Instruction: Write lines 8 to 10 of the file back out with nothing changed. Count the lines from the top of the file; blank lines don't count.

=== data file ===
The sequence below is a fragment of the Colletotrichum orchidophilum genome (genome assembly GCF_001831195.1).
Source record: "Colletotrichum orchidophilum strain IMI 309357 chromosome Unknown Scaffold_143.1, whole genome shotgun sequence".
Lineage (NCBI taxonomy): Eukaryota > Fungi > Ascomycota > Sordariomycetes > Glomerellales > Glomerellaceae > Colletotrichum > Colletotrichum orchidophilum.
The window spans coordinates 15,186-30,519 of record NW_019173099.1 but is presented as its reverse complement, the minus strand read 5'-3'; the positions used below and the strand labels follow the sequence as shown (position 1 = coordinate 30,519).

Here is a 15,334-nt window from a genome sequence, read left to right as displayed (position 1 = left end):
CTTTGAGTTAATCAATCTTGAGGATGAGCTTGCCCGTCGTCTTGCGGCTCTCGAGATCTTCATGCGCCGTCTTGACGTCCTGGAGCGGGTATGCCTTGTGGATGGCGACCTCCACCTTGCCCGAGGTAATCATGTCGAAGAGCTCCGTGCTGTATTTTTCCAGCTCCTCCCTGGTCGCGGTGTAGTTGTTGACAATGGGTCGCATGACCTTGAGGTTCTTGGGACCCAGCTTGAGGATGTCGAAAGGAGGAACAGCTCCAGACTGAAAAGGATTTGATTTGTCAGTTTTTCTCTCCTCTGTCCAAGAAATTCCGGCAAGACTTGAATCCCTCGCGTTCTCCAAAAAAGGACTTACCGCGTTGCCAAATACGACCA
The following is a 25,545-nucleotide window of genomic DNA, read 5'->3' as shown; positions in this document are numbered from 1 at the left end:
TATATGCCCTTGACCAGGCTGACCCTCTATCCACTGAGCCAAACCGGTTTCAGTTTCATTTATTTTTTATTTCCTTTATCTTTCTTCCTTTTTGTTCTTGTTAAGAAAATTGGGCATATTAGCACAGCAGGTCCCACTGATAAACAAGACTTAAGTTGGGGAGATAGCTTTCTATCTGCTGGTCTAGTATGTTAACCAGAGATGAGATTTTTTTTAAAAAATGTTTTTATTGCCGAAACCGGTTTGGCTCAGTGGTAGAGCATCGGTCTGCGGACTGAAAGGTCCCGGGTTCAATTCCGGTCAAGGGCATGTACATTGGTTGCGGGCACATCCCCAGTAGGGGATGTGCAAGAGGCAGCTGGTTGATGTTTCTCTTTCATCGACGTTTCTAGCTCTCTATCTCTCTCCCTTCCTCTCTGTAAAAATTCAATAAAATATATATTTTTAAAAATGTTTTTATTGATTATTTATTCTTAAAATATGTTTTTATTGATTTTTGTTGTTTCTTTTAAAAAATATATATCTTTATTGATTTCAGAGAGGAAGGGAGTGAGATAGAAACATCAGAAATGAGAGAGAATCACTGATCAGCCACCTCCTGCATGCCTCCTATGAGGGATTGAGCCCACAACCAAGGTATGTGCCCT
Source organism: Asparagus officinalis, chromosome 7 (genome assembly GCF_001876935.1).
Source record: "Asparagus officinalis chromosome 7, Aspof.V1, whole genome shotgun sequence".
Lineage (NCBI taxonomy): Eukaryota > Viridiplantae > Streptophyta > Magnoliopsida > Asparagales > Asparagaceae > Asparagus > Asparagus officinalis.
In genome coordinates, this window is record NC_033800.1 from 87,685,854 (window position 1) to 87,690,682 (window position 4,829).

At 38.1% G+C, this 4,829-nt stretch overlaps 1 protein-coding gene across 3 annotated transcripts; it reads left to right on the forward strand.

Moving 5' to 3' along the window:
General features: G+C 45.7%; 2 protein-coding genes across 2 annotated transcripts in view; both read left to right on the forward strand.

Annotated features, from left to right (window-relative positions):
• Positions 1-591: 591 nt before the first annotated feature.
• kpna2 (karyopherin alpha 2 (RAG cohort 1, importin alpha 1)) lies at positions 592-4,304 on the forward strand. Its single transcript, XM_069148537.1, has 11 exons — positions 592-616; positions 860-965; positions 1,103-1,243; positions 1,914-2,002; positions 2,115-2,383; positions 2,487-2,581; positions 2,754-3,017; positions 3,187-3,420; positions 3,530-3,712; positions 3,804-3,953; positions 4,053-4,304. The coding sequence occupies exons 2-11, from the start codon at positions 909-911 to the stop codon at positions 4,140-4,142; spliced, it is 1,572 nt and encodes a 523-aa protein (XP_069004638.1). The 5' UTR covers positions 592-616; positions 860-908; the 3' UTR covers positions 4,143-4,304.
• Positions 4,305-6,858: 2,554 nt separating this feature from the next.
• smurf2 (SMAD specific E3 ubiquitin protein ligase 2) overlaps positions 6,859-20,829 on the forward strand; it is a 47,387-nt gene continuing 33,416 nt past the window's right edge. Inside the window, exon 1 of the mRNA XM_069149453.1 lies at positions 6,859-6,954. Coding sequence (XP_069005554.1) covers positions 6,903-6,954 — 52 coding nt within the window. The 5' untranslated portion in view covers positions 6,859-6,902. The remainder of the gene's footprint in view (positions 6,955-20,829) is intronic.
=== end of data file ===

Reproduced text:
TATATGCCCTTGACCAGGCTGACCCTCTATCCACTGAGCCAAACCGGTTTCAGTTTCATTTATTTTTTATTTCCTTTATCTTTCTTCCTTTTTGTTCTTGTTAAGAAAATTGGGCATATTAGCACAGCAGGTCCCACTGATAAACAAGACTTAAGTTGGGGAGATAGCTTTCTATCTGCTGGTCTAGTATGTTAACCAGAGATGAGATTTTTTTTAAAAAATGTTTTTATTGCCGAAACCGGTTTGGCTCAGTGGTAGAGCATCGGTCTGCGGACTGAAAGGTCCCGGGTTCAATTCCGGTCAAGGGCATGTACATTGGTTGCGGGCACATCCCCAGTAGGGGATGTGCAAGAGGCAGCTGGTTGATGTTTCTCTTTCATCGACGTTTCTAGCTCTCTATCTCTCTCCCTTCCTCTCTGTAAAAATTCAATAAAATATATATTTTTAAAAATGTTTTTATTGATTATTTATTCTTAAAATATGTTTTTATTGATTTTTGTTGTTTCTTTTAAAAAATATATATCTTTATTGATTTCAGAGAGGAAGGGAGTGAGATAGAAACATCAGAAATGAGAGAGAATCACTGATCAGCCACCTCCTGCATGCCTCCTATGAGGGATTGAGCCCACAACCAAGGTATGTGCCCT
Source organism: Asparagus officinalis, chromosome 7 (genome assembly GCF_001876935.1).
Source record: "Asparagus officinalis chromosome 7, Aspof.V1, whole genome shotgun sequence".